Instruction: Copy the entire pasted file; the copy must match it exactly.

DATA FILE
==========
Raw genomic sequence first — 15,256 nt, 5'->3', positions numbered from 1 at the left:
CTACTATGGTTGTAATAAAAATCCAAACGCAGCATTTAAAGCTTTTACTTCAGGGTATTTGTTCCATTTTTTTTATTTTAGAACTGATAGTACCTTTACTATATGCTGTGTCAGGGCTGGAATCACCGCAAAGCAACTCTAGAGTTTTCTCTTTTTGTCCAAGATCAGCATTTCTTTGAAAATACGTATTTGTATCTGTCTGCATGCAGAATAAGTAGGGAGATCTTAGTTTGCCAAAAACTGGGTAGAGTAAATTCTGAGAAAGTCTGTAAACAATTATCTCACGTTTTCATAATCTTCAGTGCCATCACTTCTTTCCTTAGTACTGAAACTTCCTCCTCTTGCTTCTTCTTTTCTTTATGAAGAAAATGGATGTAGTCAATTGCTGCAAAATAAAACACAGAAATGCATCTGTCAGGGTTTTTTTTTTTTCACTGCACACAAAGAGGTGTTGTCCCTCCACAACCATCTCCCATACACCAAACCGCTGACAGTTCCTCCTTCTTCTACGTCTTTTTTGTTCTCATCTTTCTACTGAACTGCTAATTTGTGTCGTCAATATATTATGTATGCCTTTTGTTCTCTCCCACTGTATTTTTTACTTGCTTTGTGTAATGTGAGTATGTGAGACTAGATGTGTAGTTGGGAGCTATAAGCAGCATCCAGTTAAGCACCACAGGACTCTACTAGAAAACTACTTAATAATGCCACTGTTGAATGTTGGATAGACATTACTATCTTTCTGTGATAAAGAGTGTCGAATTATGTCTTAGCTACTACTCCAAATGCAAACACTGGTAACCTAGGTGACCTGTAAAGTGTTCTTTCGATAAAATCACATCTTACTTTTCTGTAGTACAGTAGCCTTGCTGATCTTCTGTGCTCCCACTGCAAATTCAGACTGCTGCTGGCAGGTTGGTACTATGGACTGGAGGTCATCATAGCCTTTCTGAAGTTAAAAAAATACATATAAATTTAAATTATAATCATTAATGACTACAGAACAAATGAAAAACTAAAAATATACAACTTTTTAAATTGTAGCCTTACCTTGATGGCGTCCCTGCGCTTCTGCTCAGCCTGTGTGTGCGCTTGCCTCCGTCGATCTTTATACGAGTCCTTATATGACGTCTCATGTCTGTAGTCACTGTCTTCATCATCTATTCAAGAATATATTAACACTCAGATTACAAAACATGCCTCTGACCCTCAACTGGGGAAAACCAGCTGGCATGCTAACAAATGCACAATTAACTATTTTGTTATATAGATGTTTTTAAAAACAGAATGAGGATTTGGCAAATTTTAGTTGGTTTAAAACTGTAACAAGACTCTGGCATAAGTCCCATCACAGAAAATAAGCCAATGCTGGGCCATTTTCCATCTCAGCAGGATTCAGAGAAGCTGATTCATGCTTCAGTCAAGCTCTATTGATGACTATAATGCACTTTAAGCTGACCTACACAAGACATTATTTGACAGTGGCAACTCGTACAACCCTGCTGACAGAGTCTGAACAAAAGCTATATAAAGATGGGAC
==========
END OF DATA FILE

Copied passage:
Raw genomic sequence first — 15,256 nt, 5'->3', positions numbered from 1 at the left:
CTACTATGGTTGTAATAAAAATCCAAACGCAGCATTTAAAGCTTTTACTTCAGGGTATTTGTTCCATTTTTTTTATTTTAGAACTGATAGTACCTTTACTATATGCTGTGTCAGGGCTGGAATCACCGCAAAGCAACTCTAGAGTTTTCTCTTTTTGTCCAAGATCAGCATTTCTTTGAAAATACGTATTTGTATCTGTCTGCATGCAGAATAAGTAGGGAGATCTTAGTTTGCCAAAAACTGGGTAGAGTAAATTCTGAGAAAGTCTGTAAACAATTATCTCACGTTTTCATAATCTTCAGTGCCATCACTTCTTTCCTTAGTACTGAAACTTCCTCCTCTTGCTTCTTCTTTTCTTTATGAAGAAAATGGATGTAGTCAATTGCTGCAAAATAAAACACAGAAATGCATCTGTCAGGGTTTTTTTTTTTTCACTGCACACAAAGAGGTGTTGTCCCTCCACAACCATCTCCCATACACCAAACCGCTGACAGTTCCTCCTTCTTCTACGTCTTTTTTGTTCTCATCTTTCTACTGAACTGCTAATTTGTGTCGTCAATATATTATGTATGCCTTTTGTTCTCTCCCACTGTATTTTTTACTTGCTTTGTGTAATGTGAGTATGTGAGACTAGATGTGTAGTTGGGAGCTATAAGCAGCATCCAGTTAAGCACCACAGGACTCTACTAGAAAACTACTTAATAATGCCACTGTTGAATGTTGGATAGACATTACTATCTTTCTGTGATAAAGAGTGTCGAATTATGTCTTAGCTACTACTCCAAATGCAAACACTGGTAACCTAGGTGACCTGTAAAGTGTTCTTTCGATAAAATCACATCTTACTTTTCTGTAGTACAGTAGCCTTGCTGATCTTCTGTGCTCCCACTGCAAATTCAGACTGCTGCTGGCAGGTTGGTACTATGGACTGGAGGTCATCATAGCCTTTCTGAAGTTAAAAAAATACATATAAATTTAAATTATAATCATTAATGACTACAGAACAAATGAAAAACTAAAAATATACAACTTTTTAAATTGTAGCCTTACCTTGATGGCGTCCCTGCGCTTCTGCTCAGCCTGTGTGTGCGCTTGCCTCCGTCGATCTTTATACGAGTCCTTATATGACGTCTCATGTCTGTAGTCACTGTCTTCATCATCTATTCAAGAATATATTAACACTCAGATTACAAAACATGCCTCTGACCCTCAACTGGGGAAAACCAGCTGGCATGCTAACAAATGCACAATTAACTATTTTGTTATATAGATGTTTTTAAAAACAGAATGAGGATTTGGCAAATTTTAGTTGGTTTAAAACTGTAACAAGACTCTGGCATAAGTCCCATCACAGAAAATAAGCCAATGCTGGGCCATTTTCCATCTCAGCAGGATTCAGAGAAGCTGATTCATGCTTCAGTCAAGCTCTATTGATGACTATAATGCACTTTAAGCTGACCTACACAAGACATTATTTGACAGTGGCAACTCGTACAACCCTGCTGACAGAGTCTGAACAAAAGCTATATAAAGATGGGAC